AboutPhoto: UCCE Sutter-Yuba
Snails and slugs feed on a variety of living plants and on decaying plant matter. They create irregular holes with smooth edges on leaves and flowers by scraping with their rasp-like tongues. Small succulent plant parts are easily clipped by snail and slug feeding. They are also serious pests of turfgrass seedlings and ripening fruits that are close to the ground, such as strawberries and tomatoes. Snails and slugs will also feed on the young plant bark and foliage and fruit of some trees. Citrus are especially susceptible to damage.
Other pests can cause holes in leaves, flowers, and fruit. Look for the shiny slime trails slugs and snails leave behind.
On sunny days, they seek hiding places out of the heat and bright light. Often the only clues to their presence are their silvery trails and plant damage.
During cold weather, snails and slugs hibernate in the topsoil. During hot, dry periods snails estivate (hibernation during hot weather) by sealing themselves off with a parchment-like membrane. They often attach themselves to tree trunks, fences, or walls.
Snails and slugs are most active at night and on cloudy or foggy days. Go out at night or in the early morning to view them in action.
Remove daytime hiding places such as ivy, weedy areas, debris, and boards.
Place your garden in the sunniest spot possible. Remove garden objects, plants, or ground cover that can serve as shady shelter.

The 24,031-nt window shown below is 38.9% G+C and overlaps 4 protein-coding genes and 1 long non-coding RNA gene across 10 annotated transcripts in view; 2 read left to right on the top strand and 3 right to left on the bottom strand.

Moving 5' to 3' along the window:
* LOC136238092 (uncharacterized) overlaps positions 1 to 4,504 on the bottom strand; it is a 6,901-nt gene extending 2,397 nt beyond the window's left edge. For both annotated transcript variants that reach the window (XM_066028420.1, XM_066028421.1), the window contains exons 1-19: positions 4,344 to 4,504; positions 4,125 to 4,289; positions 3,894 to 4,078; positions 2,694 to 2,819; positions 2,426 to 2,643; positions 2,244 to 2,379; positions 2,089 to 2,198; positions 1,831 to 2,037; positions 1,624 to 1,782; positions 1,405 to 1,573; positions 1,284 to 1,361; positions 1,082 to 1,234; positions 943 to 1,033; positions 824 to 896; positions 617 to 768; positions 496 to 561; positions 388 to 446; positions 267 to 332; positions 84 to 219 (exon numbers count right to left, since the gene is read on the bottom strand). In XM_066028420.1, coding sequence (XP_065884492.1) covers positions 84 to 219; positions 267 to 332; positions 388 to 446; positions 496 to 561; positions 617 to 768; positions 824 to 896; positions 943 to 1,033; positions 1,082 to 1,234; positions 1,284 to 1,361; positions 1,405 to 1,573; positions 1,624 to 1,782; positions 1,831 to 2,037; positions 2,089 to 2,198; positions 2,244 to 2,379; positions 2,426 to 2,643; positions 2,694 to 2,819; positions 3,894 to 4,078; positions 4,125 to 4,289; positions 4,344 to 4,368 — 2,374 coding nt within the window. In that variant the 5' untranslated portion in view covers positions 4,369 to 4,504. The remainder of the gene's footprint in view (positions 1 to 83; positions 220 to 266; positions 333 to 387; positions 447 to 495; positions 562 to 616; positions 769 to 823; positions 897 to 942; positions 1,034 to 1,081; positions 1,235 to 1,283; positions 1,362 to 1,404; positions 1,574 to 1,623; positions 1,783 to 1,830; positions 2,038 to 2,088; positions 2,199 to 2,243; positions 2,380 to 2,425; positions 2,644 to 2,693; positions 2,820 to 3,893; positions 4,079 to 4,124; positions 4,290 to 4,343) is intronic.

Reduce moist surfaces by switching to drip irrigation or by running sprinklers in the morning rather than later in the day.
Make sure the garden is mollusk-free before planting, then erect a copper barrier around it. Use a four to six inch wide band of copper, buried an inch below the soil and bent over at the top or attached around the edge of a raised bed.
Consider snail-proof plants such as impatiens, geraniums, lantana, nasturtiums, and other plants with stiff leaves and highly scented foliage such as sage, rosemary, and lavender.
Eliminate, as much as possible, all places where they can hide during the day. Boards, stones, debris, weedy areas around tree trunks, leafy branches growing close to the ground, and dense ground covers, such as ivy, are ideal sheltering spots.
Regularly remove snails from shelters such as fence ledges, undersides of decks, and meter boxes.
Build a trap using a board raised off the ground by one inch runners. As mollusks collect under the board, scrape them off and destroy daily.
Place beer traps in your garden and dispose of trapped snails and slugs daily.
Pesticide baits will not be very effective unless you also remove shelter, food, and moisture.
Iron phosphate baits are safe for use around dogs, children, and wildlife.
Ferric sodium EDTA is a newer active ingredient that works like iron phosphate. This product is not organically acceptable.
Metaldehyde baits are especially poisonous to dogs and birds. Metaldehyde also loses its effectiveness rapidly in sunlight and after rain or irrigation.
Irrigate before applying bait and apply in the evening on warm days when mollusks are active.
Scatter, don't pile, bait around sprinklers and in moist, protected areas where mollusks travel. Always read pesticide labels before applying the product.
Snails and slugs have many natural enemies, including ground beetles, rats, pathogens, snakes, toads, turtles, and both domestic and wild birds. Most are rarely effective enough to provide satisfactory control in the garden.